The research project will be hosted by the Research Institute on Contemporary Maghreb (IRMC) in Tunis, during the two first years, and will be carried out during the two remaining years within the Mediterranean Laboratory of Sociology (LAMES) in Aix-en Provence (France). The Research Institute on Contemporary Maghreb (IRMC) is one of twenty-seven French research institutes abroad and a research unit of CNRS (UMR 3077). Created in 1992 in Tunis, IRMC has substantially contributed to the development of social science research on the Maghreb region. The Mediterranean Laboratory of Sociology (LAMES), a research unit of CNRS (UMR7305), conducts interdisciplinary research that is importantly focused on the social and territorial dynamics of the Mediterranean region. Given their institutional setting, international academic network and grounded experience in the Maghreb region, IRMC and LAMES will therefore provide an extremely well-suited research environment for developing our interdisciplinary program.
While the “Arab spring” has often been analyzed as the sign of the world-wide expansion of the model of liberal democracy, almost five years after the Tunisian “revolution”, the geopolitical picture of North Africa (from Morocco to Egypt) shows very different configurations. The wave of protests and in some cases the collapse of authoritarian rules have produced various outcomes and conducted to different political choices : « negotiated » political change in Morocco, containment of social unrest in Algeria, « National dialogue » and success of electoral processes in Tunisia, authoritarian restoration in Egypt and civil war in Libya. These varied situations have close links with the mobilizations of actors drawing on unequal resources and differentiated logics of action. Analyzing ongoing change in North Africa as part of the process of dissemination, confrontation and hybridization of various political and societal models, and as resulting from their appropriation and reinterpretation by social actors, this project aims at identifying the complex processes, which contribute to the diversity of the trajectories followed by the region in the aftermath of the “Arab revolts”. Our objective is to grasp how various actors position themselves in the space opened up by the collapse or the calling into question of authoritarian regimes and to analyze their strategies in connection with the reference models and normative repertoires, which guide their actions. Our purpose is to identify the factors and processes that make it possible (or prevent) the setting up of institutional arrangements able to manage social diversity, pluralism and conflicts, so as to avoid authoritarian restoration or civil war. Mobilizing a multidisciplinary team of 9 core researchers and a comparative approach, centered on the actors, we will explore these processes through three thematic entries : political regulation, management of the past and transitional justice, social injustice and development.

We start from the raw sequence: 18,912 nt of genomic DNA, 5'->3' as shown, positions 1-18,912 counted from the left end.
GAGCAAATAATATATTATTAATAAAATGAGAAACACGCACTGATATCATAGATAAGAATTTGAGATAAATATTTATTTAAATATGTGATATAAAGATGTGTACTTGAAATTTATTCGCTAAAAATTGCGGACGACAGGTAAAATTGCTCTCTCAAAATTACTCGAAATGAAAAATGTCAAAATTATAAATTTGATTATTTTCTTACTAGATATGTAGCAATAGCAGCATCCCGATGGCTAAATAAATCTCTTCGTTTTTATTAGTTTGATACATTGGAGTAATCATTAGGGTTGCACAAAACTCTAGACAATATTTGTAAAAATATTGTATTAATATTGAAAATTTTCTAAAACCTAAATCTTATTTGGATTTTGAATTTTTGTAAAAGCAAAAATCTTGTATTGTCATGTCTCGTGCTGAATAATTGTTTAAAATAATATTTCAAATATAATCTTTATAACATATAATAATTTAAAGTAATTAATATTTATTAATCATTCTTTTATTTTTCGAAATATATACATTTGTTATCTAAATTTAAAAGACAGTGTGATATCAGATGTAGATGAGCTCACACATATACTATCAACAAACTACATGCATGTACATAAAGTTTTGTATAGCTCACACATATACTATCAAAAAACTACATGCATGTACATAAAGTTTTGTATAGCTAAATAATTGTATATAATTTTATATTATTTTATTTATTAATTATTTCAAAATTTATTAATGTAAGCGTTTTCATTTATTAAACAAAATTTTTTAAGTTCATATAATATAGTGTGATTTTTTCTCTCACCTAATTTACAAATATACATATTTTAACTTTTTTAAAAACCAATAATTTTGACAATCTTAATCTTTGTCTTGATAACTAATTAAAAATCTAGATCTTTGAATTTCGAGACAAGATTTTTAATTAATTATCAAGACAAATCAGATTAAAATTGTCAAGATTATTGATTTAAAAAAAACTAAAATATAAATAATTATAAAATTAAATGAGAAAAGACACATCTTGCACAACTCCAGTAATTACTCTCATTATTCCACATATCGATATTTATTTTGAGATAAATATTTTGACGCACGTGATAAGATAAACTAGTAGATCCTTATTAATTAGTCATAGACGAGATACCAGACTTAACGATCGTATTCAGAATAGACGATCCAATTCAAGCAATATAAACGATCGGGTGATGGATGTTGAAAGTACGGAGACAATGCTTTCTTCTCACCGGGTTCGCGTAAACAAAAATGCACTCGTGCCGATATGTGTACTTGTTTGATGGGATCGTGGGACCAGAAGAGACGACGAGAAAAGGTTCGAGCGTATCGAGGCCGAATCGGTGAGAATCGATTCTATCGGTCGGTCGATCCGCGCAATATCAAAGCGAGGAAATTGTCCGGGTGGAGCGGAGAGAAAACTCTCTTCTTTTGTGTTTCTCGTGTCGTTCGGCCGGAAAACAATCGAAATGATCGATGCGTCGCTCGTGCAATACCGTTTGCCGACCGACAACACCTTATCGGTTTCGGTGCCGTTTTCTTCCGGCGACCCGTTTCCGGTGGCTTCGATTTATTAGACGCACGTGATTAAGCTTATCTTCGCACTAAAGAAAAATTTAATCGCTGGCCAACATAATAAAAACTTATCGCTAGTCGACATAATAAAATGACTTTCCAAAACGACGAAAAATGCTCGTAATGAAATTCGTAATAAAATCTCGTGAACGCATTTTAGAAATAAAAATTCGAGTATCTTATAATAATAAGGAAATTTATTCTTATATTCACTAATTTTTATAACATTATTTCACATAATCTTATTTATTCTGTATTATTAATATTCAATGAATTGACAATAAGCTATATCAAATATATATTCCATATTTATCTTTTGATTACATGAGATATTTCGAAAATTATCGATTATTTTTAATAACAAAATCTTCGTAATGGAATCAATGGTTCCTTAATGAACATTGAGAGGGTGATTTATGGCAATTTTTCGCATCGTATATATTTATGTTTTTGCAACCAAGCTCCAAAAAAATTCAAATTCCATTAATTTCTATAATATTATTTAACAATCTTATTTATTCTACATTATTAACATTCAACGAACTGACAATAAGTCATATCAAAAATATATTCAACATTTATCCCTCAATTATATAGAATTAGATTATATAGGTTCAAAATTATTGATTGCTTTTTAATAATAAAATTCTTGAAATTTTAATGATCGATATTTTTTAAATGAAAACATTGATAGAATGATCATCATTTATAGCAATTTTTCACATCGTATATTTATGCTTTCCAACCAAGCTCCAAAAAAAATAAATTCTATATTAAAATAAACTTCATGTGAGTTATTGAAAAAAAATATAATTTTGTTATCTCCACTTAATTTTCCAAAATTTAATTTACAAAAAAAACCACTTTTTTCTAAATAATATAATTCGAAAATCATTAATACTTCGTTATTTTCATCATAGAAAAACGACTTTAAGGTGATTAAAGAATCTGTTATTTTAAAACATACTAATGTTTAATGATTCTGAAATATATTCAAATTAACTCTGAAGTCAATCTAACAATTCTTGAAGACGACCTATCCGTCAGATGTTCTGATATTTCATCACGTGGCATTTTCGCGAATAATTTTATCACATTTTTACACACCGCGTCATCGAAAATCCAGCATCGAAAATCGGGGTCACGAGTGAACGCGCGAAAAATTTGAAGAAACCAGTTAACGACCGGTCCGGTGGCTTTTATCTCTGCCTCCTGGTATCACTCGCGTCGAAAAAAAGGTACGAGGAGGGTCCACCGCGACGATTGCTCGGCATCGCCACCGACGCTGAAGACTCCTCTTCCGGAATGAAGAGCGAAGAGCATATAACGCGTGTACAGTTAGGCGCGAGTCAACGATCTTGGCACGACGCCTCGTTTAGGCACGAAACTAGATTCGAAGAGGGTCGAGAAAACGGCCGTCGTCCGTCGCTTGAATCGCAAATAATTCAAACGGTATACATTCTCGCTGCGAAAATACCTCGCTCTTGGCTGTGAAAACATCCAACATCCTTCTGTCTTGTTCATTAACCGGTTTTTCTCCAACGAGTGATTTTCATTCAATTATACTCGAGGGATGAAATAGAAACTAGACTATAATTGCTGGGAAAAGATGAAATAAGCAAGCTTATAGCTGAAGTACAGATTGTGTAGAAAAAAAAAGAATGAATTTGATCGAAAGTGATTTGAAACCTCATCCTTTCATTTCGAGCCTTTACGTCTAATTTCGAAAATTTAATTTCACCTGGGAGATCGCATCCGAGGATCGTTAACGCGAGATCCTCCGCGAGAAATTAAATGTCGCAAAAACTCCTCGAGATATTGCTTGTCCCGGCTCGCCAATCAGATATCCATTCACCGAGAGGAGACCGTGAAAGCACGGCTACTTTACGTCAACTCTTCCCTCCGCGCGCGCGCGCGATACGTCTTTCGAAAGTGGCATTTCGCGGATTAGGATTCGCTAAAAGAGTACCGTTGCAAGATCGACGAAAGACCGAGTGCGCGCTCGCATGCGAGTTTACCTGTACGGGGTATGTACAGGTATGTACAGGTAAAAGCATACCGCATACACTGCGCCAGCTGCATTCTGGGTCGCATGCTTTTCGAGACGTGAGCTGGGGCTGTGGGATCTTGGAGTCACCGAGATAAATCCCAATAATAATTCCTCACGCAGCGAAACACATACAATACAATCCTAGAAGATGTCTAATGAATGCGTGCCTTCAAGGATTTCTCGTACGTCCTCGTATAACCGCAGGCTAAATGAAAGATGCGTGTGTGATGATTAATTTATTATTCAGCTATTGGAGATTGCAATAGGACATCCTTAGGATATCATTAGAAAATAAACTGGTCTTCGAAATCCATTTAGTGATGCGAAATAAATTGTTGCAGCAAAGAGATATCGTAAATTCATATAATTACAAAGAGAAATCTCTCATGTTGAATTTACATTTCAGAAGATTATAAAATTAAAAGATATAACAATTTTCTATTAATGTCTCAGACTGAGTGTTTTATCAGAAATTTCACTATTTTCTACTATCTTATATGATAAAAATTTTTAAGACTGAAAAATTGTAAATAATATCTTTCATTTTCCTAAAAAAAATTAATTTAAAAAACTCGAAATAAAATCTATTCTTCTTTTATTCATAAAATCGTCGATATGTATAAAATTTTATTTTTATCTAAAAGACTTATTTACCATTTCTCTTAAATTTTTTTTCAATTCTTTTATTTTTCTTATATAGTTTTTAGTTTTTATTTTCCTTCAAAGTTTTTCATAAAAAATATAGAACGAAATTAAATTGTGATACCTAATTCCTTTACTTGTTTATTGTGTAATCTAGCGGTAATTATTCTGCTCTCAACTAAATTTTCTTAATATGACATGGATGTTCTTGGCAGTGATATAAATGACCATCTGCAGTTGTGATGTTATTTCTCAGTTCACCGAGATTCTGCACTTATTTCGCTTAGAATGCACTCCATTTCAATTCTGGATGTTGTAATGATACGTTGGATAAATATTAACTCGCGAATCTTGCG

Justification of the cross domain nature of the proposal Our research aims at analyzing the diversity of trajectories followed by five countries of North Africa after the 2011 Arab uprisings, both as part of the dissemination and confrontation of various political and societal models, and as a result of their reinterpretation by local actors. Our analytical framework seeks to capture the complexity of processes that shape this diversity through integrating their political, social, institutional and development related dimensions, combining micro, meso and macro social levels of analysis and articulating two kind of temporalities, one related to current dynamics of change and one related to the circulation of models embedded in a longer history. The research areas retained to explore these processes require the association of diverse disciplinary approaches : sociology, anthropology, political science, sociology of law and contemporary history. Panel SH2 would be then the most appropriated to evaluate our project.
Key words : Arab revolts, political change, justice, political memory, governance, development, North Africa.